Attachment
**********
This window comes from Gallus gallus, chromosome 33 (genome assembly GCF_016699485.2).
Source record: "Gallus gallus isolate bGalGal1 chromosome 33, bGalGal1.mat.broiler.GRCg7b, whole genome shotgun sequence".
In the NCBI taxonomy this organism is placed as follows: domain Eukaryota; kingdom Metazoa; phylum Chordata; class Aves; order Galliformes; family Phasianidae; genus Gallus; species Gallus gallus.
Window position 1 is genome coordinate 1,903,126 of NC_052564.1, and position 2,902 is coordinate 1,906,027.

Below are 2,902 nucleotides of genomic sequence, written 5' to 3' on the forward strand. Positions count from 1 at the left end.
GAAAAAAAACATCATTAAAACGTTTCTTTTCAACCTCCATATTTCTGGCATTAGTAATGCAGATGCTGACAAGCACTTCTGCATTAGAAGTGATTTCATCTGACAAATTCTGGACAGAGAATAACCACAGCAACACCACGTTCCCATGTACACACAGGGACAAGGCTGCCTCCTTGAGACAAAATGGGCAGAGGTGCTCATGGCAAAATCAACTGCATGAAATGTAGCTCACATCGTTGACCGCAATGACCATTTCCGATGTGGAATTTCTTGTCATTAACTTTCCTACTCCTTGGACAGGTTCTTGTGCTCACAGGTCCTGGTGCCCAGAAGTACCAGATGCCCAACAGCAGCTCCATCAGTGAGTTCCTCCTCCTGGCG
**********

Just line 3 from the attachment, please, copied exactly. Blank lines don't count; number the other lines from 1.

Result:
In the NCBI taxonomy this organism is placed as follows: domain Eukaryota; kingdom Metazoa; phylum Chordata; class Aves; order Galliformes; family Phasianidae; genus Gallus; species Gallus gallus.